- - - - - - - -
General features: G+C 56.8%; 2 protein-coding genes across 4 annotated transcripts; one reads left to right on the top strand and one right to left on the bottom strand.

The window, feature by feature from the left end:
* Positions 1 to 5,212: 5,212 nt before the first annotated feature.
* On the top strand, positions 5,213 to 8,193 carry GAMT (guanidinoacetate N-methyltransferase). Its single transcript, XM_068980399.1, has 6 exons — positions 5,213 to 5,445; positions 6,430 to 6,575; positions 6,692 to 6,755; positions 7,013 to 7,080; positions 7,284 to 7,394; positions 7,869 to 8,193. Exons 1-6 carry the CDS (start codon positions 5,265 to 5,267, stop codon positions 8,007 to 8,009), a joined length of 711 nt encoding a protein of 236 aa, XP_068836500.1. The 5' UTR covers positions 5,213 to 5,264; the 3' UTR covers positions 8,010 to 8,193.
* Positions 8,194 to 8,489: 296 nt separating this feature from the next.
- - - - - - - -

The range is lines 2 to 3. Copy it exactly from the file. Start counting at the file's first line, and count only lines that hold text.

The window, feature by feature from the left end:
* Positions 1 to 5,212: 5,212 nt before the first annotated feature.